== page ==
A Different Type of Market: The Market Hall in Rotterdam


Rotterdam's "Markthal" (English: Market Hall) is very impressive. During the press event for EuroShop 2017, we visited the building and share our impressions with you.

There was one predetermined goal during the planning phase of the hall: the building should pay for itself. That's why it became a mixture of residential spaces accommodating 228 apartments in a horseshoe-shaped arch, which forms the exterior wall of the hall, as well as market booths, culinary options and a supermarket on the inside. Every other apartment features a balcony and a closed window overlooking the interior space.

The hall was designed by architect Winy Maas and the MVRDV Company from Rotterdam. The building cost 175 million Euros. The aim is to provide a qualitative contrast to the traditional street market in the directly adjoining market square, which offers simple goods, whereas the market hall presents delicacies at a higher price.

The enormous arched roof of the building that opened in 2014 primarily shows over-sized fruits, flowers, and animals inside, but there are also buildings near the hall like the Laurenskerk – a church that remains the only remaining medieval structure of the old Rotterdam. Dutch artist Arno Coenen is responsible for the colorful design of the ceiling, also known as the "cornucopia".

Digital infotainment also plays a major role in the market hall. Touch screens at the entrance points and staircases of the parking garage make it easier for visitors to navigate the building. The parking garage underneath the hall also boasts small touch screen kiosks – directly next to "mini-exhibitions". In small self-contained spaces with glass walls on every parking structure level, they showcase relics that were found during the construction of the building. The lower the floor, the older the exhibits. Touch screens invite customers to learn about each of them. Incidentally, the 1,200 available parking spaces can be reserved and paid for in advance.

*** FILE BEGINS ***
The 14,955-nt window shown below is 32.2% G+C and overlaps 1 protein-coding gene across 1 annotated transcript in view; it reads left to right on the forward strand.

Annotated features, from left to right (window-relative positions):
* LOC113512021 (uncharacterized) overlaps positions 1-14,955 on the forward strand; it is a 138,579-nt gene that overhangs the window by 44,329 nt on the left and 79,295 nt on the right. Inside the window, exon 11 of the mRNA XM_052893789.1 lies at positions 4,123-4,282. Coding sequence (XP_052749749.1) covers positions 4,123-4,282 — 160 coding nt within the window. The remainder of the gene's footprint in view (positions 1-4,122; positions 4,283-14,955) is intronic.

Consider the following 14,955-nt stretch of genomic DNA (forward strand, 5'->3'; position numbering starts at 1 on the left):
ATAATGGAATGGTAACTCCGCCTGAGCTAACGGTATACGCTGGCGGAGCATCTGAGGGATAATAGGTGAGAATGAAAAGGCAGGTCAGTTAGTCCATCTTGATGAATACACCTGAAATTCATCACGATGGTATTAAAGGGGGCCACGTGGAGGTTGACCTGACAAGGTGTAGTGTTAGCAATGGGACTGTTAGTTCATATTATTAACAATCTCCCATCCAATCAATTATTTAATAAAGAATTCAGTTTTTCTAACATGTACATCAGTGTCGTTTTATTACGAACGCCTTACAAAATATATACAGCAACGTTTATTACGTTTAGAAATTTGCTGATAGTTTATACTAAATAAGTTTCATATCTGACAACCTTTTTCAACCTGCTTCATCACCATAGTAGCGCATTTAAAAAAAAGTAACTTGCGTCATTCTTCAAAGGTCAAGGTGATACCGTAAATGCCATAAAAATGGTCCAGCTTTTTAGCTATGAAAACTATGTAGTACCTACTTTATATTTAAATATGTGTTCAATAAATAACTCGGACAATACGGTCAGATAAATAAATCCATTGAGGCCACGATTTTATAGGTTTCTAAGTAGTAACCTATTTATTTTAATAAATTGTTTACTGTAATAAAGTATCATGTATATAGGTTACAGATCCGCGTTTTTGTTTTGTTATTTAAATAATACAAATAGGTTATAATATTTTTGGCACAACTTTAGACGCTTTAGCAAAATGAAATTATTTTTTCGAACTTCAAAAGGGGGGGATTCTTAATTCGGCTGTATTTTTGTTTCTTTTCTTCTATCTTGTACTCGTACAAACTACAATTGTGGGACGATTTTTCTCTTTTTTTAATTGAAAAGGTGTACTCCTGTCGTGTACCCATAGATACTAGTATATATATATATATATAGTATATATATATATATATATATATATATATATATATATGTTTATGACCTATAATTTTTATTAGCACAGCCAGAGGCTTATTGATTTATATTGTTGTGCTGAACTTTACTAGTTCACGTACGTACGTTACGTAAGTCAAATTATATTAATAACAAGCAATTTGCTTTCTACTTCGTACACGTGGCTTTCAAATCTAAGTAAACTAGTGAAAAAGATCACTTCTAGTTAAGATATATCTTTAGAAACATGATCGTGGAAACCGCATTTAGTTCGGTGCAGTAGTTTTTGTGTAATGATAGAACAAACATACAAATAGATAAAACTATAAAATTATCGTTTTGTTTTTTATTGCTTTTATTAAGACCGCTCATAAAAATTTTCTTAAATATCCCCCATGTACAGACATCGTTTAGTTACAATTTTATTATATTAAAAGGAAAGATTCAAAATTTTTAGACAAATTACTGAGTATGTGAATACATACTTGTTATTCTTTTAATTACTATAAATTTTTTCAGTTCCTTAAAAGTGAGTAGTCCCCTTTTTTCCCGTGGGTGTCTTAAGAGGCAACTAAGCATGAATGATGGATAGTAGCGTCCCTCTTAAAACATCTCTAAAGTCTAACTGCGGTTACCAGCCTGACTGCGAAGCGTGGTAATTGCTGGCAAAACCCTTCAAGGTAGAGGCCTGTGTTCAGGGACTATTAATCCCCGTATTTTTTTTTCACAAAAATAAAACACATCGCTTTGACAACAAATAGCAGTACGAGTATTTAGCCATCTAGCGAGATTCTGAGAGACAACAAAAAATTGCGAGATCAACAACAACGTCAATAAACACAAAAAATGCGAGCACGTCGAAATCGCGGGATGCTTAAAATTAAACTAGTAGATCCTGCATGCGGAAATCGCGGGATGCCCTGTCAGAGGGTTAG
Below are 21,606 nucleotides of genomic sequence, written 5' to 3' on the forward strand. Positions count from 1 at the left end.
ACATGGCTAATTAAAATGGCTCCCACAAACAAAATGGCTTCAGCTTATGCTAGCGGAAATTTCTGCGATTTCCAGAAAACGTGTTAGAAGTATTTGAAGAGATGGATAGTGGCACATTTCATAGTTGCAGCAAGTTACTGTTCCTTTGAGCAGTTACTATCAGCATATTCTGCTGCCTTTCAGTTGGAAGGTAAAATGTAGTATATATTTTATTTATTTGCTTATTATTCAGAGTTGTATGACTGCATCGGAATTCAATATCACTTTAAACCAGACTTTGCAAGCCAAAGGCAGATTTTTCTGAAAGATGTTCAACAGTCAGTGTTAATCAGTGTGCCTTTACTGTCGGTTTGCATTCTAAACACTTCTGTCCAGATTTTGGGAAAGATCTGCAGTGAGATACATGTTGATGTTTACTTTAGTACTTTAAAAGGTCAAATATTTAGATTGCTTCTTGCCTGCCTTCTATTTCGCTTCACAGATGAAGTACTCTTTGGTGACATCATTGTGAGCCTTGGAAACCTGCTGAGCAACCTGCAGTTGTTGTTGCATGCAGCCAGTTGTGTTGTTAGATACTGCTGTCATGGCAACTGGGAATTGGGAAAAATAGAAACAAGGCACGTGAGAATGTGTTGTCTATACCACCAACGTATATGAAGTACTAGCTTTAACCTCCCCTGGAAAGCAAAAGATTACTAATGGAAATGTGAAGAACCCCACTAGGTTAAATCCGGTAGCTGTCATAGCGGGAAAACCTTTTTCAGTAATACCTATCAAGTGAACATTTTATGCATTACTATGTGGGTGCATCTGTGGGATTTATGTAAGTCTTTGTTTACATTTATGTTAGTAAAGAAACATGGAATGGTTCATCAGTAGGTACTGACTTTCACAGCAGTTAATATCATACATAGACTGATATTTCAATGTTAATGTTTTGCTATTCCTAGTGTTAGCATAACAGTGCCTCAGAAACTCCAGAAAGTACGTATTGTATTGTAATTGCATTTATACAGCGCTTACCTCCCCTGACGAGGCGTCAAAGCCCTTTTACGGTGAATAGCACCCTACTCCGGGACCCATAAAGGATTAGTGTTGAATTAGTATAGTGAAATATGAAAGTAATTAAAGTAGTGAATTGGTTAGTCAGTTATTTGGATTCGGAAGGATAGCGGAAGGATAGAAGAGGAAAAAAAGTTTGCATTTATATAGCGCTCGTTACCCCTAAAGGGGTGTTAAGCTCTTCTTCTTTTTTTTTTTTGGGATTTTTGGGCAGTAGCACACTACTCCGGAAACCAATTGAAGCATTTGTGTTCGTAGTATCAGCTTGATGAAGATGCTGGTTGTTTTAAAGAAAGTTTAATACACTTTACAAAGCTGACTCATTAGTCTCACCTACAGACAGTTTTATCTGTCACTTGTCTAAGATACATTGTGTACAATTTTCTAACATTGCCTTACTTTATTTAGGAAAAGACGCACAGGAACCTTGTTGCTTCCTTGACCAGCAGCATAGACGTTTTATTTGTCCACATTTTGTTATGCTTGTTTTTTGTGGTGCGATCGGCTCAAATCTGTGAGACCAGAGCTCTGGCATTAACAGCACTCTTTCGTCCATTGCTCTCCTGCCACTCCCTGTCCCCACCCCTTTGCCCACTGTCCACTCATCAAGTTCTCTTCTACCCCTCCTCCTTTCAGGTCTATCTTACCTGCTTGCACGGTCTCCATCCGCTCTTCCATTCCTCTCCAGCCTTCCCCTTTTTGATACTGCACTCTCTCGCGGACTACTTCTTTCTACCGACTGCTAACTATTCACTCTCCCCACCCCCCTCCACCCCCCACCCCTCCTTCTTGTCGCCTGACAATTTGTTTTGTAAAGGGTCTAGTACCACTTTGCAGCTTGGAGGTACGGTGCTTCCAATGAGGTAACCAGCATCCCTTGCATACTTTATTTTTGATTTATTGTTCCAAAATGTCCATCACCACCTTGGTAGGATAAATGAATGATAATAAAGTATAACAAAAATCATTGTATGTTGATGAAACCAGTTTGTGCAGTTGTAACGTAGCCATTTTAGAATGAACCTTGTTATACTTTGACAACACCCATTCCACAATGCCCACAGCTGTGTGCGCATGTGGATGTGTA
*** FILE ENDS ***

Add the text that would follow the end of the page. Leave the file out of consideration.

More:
It is amazingly quiet under the horseshoe-shaped ceiling of the building. As they enter the hall, visitors might expect the sounds of a railway station, yet the ceiling’s surface material pleasantly absorbs most of the noise.

Some of the market booths are true eye-catchers. They showcase appetizing premium fares as well as trendy foods. One of the retailers is an organic butcher, who really knows how to present his products in a fashion-forward store design using trendy natural materials and images that address responsible farm animal practices.

In addition to the market booths and culinary options inside, which in some instances spread over two levels, guests can also find smaller stores emphasizing Asian or organic products and a shop with cooking utensils on the ground floor as well as a large supermarket on the basement floor.

Yet not all retail spaces are occupied. Some booths appeared to be empty during the time of our visit – whereas the dining venues were well frequented. Meanwhile, shortly after the hall’s opening, crowds were sometimes so large that guests had to wait to be let in due to safety concerns.

By now, the hall is more of a tourist magnet than a place the people of Rotterdam frequently visit. For the vendors of the Market Hall, their presence here seems to have more of a representative value – a great opportunity to showcase their company in a coveted setting and try out new store concepts.

Author: Natascha Mörs; EuroShop
First published at iXtenso.com